Title // Permanent Record
Author // Mary H. K. Choi
Publisher // Simon & Schuster Books For Young Readers
Publication Date // September 3rd, 2019
Synopsis // After a year of college, Pablo is working at his local twenty-four-hour deli, selling overpriced snacks to brownstone yuppies. He’s dodging calls from the student loan office and he has no idea what his next move is.
Leanna Smart’s life so far has been nothing but success. Age eight: Disney Mouseketeer; Age fifteen: first #1 single on the US pop chart; Age seventeen, *tenth* #1 single; and now, at Age nineteen…life is a queasy blur of private planes, weird hotel rooms, and strangers asking for selfies on the street.
When Leanna and Pab randomly meet at 4:00 a.m. in the middle of a snowstorm in Brooklyn, they both know they can’t be together forever. So, they keep things on the down-low and off Instagram for as long as they can. But it takes about three seconds before the world finds out…
My Rating: ★★★★☆ (4.5)
Many thanks to the publisher, Simon & Schuster, and the author, Mary H. K. Choi, for giving me a free ARC at Yallwest!
Guys. Guys! When I got this book, I was basically jumping for joy! This book is so special to me because it’s my first ever signed book–signed and personalized by the author Mary H. K. Choi at Yallwest! And I have a matching pin to go with it that is just the absolute cutest! Gahhh I could gush about it forever! But I guess I should go on with the actual review though haha so maybe disregard this paragraph.
This book was about Pablo, a college dropout who Does Not Have His Life Together™. He’s months behind on paying rent, works the middle of the night shift at corner snack shop, is drowning in student debt, and probably can’t even get back into school if he wants to. He also seriously has no idea what he’s doing with his life and really doesn’t know what he wants to study or do or anything and man, I felt that.
I mean, fortunately my life is slightly more together than Pablo’s (or so I hope), but I’m starting college this year and I still have no idea what I want to study or do with my life and feel like I’m just bsing it all. I feel like I’ve read about so many YA characters who have their entire lives mapped out with a dream college to go to or whatever, and obviously in life all the adults somehow think I should have everything together and know exactly what I’m doing so this was so fresh and welcome and seriously relatable.
My thoughts on Pablo are kind of mixed. He’s definitely relatable, and pretty fun to read about. It was so obvious how much he cared for his family, despite often falling short of his mom’s expectations, and he was kind of snarky and sarcastic that was fun to read about. On the other hand, at times the way he treated people, especially his roommates, really made him feel like a jerk, and prevented me from really loving him and getting into his head. Also based off Emergency Contact I thought this book would be split POV between Leanna and Pablo, but it’s all Pablo which is kind of boo because I wanted to see her but oh well.
Leanna Smart is basically the opposite of Pablo–she has her life mapped out with her singing and acting and generally being famous, flying around the world in private jets and being mobbed by crowds of fans everywhere she goes. She and her storyline brought a bit of fun Hollywood life stuff to this book that I loved reading about because I’m lowkey a sucker for stories about famous people lmao.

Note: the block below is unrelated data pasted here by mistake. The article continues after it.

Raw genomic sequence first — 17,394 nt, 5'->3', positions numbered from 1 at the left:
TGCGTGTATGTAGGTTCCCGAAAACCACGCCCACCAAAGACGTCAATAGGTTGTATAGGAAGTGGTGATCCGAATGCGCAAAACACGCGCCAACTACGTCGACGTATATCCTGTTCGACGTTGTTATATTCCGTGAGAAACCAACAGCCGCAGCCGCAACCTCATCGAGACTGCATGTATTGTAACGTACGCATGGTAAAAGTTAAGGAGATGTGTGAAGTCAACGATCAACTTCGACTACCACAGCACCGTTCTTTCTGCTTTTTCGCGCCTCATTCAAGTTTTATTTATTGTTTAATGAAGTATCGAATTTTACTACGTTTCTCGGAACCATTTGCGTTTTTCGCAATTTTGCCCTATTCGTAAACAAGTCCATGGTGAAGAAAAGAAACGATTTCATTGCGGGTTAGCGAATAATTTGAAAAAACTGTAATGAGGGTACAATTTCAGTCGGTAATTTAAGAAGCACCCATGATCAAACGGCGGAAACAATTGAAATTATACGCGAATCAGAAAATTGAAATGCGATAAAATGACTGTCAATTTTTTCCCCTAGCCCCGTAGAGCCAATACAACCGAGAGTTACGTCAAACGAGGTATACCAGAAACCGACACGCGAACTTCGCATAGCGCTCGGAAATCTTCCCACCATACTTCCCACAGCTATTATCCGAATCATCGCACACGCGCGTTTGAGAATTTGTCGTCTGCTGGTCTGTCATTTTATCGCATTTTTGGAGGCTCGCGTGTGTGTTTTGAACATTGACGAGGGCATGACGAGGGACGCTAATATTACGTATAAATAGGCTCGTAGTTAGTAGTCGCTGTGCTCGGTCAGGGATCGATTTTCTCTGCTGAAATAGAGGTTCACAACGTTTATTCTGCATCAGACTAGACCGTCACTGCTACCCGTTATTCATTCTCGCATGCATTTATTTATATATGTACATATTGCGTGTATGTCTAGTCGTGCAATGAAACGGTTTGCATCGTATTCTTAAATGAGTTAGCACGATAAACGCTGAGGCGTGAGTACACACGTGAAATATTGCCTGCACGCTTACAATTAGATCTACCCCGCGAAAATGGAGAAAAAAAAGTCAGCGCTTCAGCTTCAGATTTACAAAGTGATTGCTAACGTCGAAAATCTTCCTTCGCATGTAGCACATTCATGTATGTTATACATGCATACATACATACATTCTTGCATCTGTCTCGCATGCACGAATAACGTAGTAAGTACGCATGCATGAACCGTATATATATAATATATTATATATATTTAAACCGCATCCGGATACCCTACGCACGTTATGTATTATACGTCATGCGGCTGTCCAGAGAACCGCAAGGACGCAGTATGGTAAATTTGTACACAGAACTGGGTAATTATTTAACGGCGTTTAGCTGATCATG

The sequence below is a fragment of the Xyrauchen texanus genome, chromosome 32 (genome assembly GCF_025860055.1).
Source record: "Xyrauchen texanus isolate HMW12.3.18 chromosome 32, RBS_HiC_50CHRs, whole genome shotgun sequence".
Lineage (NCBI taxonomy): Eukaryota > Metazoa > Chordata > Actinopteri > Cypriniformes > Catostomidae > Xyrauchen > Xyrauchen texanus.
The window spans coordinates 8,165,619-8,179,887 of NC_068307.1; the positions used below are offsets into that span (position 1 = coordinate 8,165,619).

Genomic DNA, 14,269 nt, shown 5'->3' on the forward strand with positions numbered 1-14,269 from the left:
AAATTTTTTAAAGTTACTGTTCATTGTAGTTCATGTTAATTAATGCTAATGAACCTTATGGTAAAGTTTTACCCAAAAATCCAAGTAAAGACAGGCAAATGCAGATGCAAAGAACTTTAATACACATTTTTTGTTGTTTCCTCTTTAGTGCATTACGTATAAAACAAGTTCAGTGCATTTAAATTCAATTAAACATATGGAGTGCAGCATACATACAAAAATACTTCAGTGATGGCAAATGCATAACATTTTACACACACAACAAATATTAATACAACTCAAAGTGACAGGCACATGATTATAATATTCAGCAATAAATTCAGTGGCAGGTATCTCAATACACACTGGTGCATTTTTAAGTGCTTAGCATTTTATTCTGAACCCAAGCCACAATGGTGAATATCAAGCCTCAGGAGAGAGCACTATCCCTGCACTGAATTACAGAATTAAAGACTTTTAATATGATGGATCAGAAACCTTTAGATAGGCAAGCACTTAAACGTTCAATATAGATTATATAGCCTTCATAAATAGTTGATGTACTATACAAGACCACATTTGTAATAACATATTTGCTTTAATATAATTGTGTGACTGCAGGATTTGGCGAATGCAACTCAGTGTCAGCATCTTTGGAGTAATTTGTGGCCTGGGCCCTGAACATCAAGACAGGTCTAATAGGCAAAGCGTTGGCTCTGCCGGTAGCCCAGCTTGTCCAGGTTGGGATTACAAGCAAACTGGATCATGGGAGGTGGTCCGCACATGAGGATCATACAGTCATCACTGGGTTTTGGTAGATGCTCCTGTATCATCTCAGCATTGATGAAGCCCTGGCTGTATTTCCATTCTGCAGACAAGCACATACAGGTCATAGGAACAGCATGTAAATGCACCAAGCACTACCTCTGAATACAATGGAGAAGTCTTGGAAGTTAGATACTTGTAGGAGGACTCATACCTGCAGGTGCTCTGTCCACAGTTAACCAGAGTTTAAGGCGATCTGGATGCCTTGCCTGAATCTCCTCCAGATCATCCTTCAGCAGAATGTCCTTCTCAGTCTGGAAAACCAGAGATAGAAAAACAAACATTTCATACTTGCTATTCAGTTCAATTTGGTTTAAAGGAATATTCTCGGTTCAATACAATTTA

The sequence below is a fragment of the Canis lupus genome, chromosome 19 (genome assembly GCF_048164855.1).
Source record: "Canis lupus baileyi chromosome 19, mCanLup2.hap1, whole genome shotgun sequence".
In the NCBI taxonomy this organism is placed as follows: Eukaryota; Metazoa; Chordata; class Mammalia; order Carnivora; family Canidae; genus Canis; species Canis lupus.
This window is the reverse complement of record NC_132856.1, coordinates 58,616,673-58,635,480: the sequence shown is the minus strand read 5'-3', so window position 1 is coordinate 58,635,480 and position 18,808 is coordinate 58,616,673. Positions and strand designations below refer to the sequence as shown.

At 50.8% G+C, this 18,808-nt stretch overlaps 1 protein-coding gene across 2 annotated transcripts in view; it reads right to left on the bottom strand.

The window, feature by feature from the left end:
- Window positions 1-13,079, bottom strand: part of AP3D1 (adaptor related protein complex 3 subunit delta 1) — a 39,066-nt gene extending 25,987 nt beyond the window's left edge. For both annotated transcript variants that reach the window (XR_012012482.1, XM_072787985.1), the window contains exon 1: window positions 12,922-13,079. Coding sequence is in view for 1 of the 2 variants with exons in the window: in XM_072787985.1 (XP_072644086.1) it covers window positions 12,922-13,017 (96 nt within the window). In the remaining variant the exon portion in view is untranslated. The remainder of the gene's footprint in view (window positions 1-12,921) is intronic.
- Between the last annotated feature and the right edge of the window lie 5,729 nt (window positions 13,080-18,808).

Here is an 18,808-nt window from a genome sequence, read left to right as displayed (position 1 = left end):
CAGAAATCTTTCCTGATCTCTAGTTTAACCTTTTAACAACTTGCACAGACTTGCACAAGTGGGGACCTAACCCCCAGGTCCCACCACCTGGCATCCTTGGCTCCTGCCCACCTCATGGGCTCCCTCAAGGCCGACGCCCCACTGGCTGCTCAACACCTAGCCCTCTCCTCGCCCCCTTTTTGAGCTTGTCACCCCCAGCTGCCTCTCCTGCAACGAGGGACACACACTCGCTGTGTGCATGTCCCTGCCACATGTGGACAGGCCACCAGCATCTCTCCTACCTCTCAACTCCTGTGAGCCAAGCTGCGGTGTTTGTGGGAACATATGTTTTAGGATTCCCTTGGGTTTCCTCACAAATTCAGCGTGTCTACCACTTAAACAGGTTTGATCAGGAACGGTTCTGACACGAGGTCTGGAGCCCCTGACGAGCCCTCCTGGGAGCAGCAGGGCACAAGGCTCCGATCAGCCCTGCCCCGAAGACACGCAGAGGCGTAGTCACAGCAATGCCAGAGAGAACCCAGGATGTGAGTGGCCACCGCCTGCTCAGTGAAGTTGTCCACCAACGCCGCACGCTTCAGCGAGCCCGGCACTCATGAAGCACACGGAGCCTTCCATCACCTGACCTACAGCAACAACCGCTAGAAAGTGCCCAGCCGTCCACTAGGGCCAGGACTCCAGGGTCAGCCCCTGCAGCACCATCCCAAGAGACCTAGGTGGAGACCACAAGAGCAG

The relationship between Leanna and Pablo was super cute, but it also felt really real, more so than most YA books I read. It was like, we really want to be with each other, but we have such different lives, and maybe we’re not in the best of places right now, so can we really work this out? I definitely enjoyed reading about it, and I found the ending really satisfying. But despite that there were some absolutely swoonworthy moments of course!
Beyond the romantic relationship, I enjoyed the other character relationships in this book. I loved seeing Pablo’s family, particularly the way he struggled to impress his Asian tiger mom who wasn’t even happy when he got into NYU, and the way he cared for his little brother as a sort of father figure when he was getting into all sorts of trouble. His group of roommates was also really fun to read about.
We need to talk about the representation though!! I had no idea that this book had biracial rep and it’s absolutely amazing! Pablo is half Korean and half Pakistani, and Leanna is part Mexican. There were some conversations about racism and racist stereotypes in media, and just everyday annoyances of people trying to guess but never figuring out exactly what you are.
**This part is a mild spoiler! There was also a great scene where Pablo visits Korea, expecting to feel some deep connection to it and the people there, but ends up feeling just as/even more out of place and alienated as he does in America, and oof, I felt that. Being half means never completely fitting in in either place. It honestly perfectly captured the way I felt when recently returning to Asian for the first time in a decade, where I knew it was part of my heritage and ethnicity, but I felt beyond out of place being unable to read signs and knowing I was being stared at. The biracial representation was definitely one of the major selling points of this book for me. End spoiler**
Overall, this book was really enjoyable and relatable. It’s definitely more New Adult that YA since both of the characters are in their twenties, and as someone who is just graduating high school and moving to that college stage of life, this is the perfect time to read it.